Other methods include printing or spraying CNTs onto the selected regions of the conductive electrode line-patterned substrate. CNTs can be screen printed through a patterned mesh screen if they are mixed with a binder, epoxy, or other required additives (D. S. Chung, W. B. Choi, J. H. Kang et al., “Field emission from 4.5 in. single-walled and multiwalled carbon nanotube films,” J. Vac. Sci. Technol. B18(2), pp. 1054-1058 (2000)). CNTs can be sprayed onto a substrate through a shadow mask if they are mixed with a solvent such as IPA, acetone, or water (D. S. Mao, R. L. Fink, G. Monty et al., “New CNT composites for FEDs that do not require activation,” Proceedings of the Ninth International Display Workshops, Hiroshima, Japan, p. 1415, Dec. 4-6, 2002). In these methods, the deflection of either the patterned mesh screen or the shadow mask will make it difficult to align the CNT coating onto the electrode line-patterned substrate over a large area. For example, many display applications may require 40-100 inch diagonal plates. The application of photosensitive paste, including CNTs, and a subsequent back-side UV light exposure through the holes of the a-Si mask layer to form CNT emitters has been documented (J. E. Jung, J. H Choi, Y. J. Park et al., “Development of triode-type carbon nanotube field emitter array with suppression of diode emission by forming electroplated Ni wall structure,” J. Vac. Sci. Technol. B21(1), pp. 375-381 (2003)). However, photosensitive materials are very expensive and the process demands specific optical materials on the backside of the substrate. This results in a very complicated process that is very difficult to manage over a large area.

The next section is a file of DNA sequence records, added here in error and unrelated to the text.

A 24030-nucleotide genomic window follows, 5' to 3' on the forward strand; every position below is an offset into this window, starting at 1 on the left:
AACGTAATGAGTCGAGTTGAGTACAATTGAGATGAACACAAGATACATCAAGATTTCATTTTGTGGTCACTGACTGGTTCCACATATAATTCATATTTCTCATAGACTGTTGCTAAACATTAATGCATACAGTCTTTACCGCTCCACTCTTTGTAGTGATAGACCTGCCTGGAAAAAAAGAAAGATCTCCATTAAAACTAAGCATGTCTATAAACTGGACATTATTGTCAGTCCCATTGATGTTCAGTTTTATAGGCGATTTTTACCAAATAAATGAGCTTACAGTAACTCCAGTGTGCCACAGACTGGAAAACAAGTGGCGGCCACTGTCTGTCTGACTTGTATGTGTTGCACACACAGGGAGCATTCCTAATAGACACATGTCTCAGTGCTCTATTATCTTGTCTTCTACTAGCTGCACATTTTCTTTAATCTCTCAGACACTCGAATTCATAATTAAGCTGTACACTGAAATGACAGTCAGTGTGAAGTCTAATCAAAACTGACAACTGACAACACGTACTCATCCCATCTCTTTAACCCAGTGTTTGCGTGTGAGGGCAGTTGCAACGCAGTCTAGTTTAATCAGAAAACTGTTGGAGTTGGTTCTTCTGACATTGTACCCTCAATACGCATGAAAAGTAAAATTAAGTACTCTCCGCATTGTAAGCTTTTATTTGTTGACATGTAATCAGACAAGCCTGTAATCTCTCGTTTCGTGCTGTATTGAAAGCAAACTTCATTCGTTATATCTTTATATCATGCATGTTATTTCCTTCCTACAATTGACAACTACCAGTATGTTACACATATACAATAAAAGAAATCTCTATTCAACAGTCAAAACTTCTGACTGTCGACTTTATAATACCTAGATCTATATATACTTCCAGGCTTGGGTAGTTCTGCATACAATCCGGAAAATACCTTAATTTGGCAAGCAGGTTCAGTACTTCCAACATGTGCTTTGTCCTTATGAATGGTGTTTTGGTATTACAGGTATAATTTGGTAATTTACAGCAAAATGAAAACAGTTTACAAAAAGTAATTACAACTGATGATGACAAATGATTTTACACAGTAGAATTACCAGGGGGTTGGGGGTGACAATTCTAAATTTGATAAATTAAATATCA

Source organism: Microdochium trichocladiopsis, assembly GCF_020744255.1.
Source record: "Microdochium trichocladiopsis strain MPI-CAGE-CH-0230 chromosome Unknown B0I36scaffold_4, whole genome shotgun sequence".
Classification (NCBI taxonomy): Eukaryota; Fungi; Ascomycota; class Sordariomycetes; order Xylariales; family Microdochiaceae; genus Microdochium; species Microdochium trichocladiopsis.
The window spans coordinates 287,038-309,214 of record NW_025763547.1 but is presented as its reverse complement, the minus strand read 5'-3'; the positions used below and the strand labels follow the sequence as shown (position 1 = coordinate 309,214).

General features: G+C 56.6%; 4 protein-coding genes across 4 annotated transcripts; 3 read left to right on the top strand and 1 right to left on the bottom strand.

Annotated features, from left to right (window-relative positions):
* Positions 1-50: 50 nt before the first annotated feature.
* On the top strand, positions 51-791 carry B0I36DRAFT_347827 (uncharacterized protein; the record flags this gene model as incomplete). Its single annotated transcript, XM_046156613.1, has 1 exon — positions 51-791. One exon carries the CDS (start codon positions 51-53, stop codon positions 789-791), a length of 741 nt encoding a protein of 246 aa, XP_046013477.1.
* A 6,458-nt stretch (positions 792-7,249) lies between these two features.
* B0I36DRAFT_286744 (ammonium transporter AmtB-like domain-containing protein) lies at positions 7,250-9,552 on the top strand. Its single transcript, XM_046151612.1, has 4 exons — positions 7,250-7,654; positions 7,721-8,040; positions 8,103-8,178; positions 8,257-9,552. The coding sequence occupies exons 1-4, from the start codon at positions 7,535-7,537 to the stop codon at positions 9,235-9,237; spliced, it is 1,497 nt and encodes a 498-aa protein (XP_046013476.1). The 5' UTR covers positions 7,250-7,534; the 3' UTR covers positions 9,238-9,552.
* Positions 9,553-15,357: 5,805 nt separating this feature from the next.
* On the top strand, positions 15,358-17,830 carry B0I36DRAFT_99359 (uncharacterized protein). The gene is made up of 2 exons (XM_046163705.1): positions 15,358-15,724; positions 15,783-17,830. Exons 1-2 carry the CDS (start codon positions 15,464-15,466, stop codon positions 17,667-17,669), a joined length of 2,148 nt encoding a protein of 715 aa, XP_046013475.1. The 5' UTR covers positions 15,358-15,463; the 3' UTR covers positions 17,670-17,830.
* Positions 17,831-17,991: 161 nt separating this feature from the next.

All of these problems impede the various field emission applications of CNTs. Therefore, there is an important need in the art for a low temperature method of applying CNT emitters to specific regions on a surface which is cost effective, and does not degrade the properties of the CNT cathode material.
The present invention addresses the foregoing need by providing a low temperature method for patterning CNT emitters over a large scale surface. The present invention can be practiced in high volume industrial applications, with good uniformity of the resulting display device. The present invention involves deposition of CNT emitter material over an entire surface of a prefabricated composite structure, and subsequent removal of the CNT emitter material from unwanted portions of the surface using physical methods.
The foregoing has outlined rather broadly the features and technical advantages of the present invention in order that the detailed description of the invention that follows may be better understood. Additional features and advantages of the invention will be described hereinafter which form the subject of the claims of the invention.
For a more complete understanding of the present invention, and the advantages thereof, reference is now made to the following descriptions taken in conjunction with the accompanying drawings, in which:
In the following description, numerous specific details are set forth such as specific substrate materials to provide a thorough understanding of the present invention. However, it will be obvious to those skilled in the art that the present invention may be practiced without such specific details. In other instances, well-known circuits have been shown in block diagram form in order not to obscure the present invention in unnecessary detail. For the most part, details concerning timing considerations and the like have been omitted inasmuch as such details are not necessary to obtain a complete understanding of the present invention and are within the skills of persons of ordinary skill in the relevant art.
Refer now to the drawings wherein depicted elements are not necessarily shown to scale and wherein like or similar elements are designated by the same reference numeral through the several views.